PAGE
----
Monday, October 9, 2006

2006 Nobel Memorial Prize in Economics

This year the prize for economics, formally called The Bank of Sweden Prize for Economic Sciences in Memory of Alfred Nobel, is awarded to Edmund S Phelps of Columbia "for his analysis of intertemporal tradeoffs in macroeconomic policy." (Yet another American wins in Nobel season? The Nobel Committee usually spreads the wealth.)

In short, Phelps challenged the conventional wisdom that the price for lower unemployment is higher inflation rates. Instead, Phelps said policy decisions made in the present made at several levels -- wages, employment policy, as well as how to fight inflation now -- are what have an impact on future events. As we know all too well in Canada: John Crow tried to fight inflation with higher interest rates -- which only fueled inflation even more and less to mass unemployment; the damage is still evident with the continuing presence of food banks.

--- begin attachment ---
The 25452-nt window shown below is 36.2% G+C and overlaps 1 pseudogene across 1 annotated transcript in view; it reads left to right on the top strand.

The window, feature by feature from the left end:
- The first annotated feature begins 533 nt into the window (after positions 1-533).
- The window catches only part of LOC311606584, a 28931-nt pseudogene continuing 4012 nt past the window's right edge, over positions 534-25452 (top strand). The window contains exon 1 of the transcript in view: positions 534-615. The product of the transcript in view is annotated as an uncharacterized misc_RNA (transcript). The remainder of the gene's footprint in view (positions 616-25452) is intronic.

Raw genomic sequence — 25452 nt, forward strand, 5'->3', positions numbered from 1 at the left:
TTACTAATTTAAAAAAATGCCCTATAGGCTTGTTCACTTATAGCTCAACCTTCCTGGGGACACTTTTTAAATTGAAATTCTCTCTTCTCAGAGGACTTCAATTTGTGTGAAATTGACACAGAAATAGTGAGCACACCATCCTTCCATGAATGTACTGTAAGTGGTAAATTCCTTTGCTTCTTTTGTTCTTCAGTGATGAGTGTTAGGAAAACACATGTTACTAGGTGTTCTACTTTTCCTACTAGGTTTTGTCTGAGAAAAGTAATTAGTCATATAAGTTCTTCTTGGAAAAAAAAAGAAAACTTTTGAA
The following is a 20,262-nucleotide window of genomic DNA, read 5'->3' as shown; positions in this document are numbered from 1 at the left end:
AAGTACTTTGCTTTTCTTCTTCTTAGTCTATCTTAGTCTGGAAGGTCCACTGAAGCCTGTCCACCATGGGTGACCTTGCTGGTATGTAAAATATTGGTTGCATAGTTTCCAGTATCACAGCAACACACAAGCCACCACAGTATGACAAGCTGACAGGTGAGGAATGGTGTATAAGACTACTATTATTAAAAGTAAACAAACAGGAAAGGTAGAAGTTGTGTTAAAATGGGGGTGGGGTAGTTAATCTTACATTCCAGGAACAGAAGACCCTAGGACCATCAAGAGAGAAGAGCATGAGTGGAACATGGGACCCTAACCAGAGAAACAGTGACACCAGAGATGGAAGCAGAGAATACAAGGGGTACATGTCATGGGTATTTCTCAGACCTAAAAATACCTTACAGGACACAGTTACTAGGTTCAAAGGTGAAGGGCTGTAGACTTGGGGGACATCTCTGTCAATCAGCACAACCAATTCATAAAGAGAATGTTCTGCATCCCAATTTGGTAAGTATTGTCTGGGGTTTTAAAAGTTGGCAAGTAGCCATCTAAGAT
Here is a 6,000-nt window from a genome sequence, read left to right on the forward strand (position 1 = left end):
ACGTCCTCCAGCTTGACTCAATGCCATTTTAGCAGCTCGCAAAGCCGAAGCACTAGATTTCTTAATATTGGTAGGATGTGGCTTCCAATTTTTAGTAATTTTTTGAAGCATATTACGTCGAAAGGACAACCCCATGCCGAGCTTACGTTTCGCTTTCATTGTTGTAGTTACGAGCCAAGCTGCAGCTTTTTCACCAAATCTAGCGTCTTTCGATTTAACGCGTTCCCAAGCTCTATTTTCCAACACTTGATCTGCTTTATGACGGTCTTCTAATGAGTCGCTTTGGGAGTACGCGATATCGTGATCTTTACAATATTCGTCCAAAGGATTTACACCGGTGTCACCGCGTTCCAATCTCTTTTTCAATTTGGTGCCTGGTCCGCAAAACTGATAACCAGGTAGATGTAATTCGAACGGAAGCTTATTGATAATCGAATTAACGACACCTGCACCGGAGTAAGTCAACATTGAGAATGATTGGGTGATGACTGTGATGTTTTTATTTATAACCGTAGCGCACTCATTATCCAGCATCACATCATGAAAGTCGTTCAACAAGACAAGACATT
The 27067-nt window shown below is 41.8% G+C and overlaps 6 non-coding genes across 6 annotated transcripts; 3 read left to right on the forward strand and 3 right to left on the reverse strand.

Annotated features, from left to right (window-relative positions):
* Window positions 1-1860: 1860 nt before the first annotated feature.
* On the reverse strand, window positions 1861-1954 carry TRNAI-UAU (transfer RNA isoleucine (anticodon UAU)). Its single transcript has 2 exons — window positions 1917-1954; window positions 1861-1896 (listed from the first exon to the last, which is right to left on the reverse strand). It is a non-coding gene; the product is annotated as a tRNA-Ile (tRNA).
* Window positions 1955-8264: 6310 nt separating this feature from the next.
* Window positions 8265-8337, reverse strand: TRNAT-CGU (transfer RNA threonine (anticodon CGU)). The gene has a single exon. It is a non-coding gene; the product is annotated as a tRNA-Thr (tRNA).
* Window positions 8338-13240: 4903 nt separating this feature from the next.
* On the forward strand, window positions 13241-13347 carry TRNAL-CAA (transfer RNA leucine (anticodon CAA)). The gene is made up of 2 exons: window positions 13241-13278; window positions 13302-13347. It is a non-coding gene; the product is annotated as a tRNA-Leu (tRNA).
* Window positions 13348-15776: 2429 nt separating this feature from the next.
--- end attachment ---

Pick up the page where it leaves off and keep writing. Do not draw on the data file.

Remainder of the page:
While his analysis (technical details here) is focused on macroeconomics, his Phelps Curve does have political ramifications. Today's nuclear test in North Korea is proof of that -- America went after the wrong enemy, and has now forced the world entire to pay the price. Thus, I don't think it was an accident Phelps was named the winner. The decision may have been made some time ago, but it's another gloveslap for You Know Who.

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